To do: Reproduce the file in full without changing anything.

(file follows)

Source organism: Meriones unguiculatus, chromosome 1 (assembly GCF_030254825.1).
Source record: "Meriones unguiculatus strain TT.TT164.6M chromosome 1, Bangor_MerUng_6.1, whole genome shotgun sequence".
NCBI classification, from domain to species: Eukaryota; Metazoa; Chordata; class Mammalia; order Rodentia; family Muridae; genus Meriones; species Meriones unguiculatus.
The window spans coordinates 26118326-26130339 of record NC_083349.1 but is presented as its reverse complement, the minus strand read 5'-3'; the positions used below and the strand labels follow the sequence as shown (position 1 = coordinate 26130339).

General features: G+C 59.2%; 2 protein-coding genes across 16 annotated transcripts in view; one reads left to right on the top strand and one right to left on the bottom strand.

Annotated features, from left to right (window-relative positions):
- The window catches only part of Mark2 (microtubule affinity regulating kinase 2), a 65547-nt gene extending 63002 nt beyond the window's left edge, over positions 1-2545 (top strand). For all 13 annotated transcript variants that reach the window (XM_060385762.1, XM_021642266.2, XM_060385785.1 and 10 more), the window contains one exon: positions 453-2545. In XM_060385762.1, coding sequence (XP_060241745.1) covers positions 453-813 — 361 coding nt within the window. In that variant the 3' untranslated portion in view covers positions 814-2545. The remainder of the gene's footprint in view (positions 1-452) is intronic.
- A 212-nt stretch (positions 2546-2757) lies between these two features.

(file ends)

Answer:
Source organism: Meriones unguiculatus, chromosome 1 (assembly GCF_030254825.1).
Source record: "Meriones unguiculatus strain TT.TT164.6M chromosome 1, Bangor_MerUng_6.1, whole genome shotgun sequence".
NCBI classification, from domain to species: Eukaryota; Metazoa; Chordata; class Mammalia; order Rodentia; family Muridae; genus Meriones; species Meriones unguiculatus.
The window spans coordinates 26118326-26130339 of record NC_083349.1 but is presented as its reverse complement, the minus strand read 5'-3'; the positions used below and the strand labels follow the sequence as shown (position 1 = coordinate 26130339).

General features: G+C 59.2%; 2 protein-coding genes across 16 annotated transcripts in view; one reads left to right on the top strand and one right to left on the bottom strand.

Annotated features, from left to right (window-relative positions):
- The window catches only part of Mark2 (microtubule affinity regulating kinase 2), a 65547-nt gene extending 63002 nt beyond the window's left edge, over positions 1-2545 (top strand). For all 13 annotated transcript variants that reach the window (XM_060385762.1, XM_021642266.2, XM_060385785.1 and 10 more), the window contains one exon: positions 453-2545. In XM_060385762.1, coding sequence (XP_060241745.1) covers positions 453-813 — 361 coding nt within the window. In that variant the 3' untranslated portion in view covers positions 814-2545. The remainder of the gene's footprint in view (positions 1-452) is intronic.
- A 212-nt stretch (positions 2546-2757) lies between these two features.